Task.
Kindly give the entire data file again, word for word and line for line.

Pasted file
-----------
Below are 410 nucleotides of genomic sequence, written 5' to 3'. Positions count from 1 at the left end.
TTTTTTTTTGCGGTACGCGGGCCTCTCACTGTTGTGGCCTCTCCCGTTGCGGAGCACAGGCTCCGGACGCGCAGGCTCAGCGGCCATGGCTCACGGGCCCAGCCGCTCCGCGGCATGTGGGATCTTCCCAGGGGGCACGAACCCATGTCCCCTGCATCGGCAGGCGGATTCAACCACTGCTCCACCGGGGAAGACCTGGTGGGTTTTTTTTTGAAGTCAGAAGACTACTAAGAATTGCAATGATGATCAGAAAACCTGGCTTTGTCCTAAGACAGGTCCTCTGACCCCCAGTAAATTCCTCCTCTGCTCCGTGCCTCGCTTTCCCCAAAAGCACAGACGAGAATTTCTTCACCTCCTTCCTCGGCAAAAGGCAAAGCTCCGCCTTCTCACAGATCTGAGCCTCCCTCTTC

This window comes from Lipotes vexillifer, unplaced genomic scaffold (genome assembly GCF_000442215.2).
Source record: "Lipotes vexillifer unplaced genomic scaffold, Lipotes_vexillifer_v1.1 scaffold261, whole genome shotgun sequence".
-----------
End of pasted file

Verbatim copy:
Below are 410 nucleotides of genomic sequence, written 5' to 3'. Positions count from 1 at the left end.
TTTTTTTTTGCGGTACGCGGGCCTCTCACTGTTGTGGCCTCTCCCGTTGCGGAGCACAGGCTCCGGACGCGCAGGCTCAGCGGCCATGGCTCACGGGCCCAGCCGCTCCGCGGCATGTGGGATCTTCCCAGGGGGCACGAACCCATGTCCCCTGCATCGGCAGGCGGATTCAACCACTGCTCCACCGGGGAAGACCTGGTGGGTTTTTTTTTGAAGTCAGAAGACTACTAAGAATTGCAATGATGATCAGAAAACCTGGCTTTGTCCTAAGACAGGTCCTCTGACCCCCAGTAAATTCCTCCTCTGCTCCGTGCCTCGCTTTCCCCAAAAGCACAGACGAGAATTTCTTCACCTCCTTCCTCGGCAAAAGGCAAAGCTCCGCCTTCTCACAGATCTGAGCCTCCCTCTTC

This window comes from Lipotes vexillifer, unplaced genomic scaffold (genome assembly GCF_000442215.2).
Source record: "Lipotes vexillifer unplaced genomic scaffold, Lipotes_vexillifer_v1.1 scaffold261, whole genome shotgun sequence".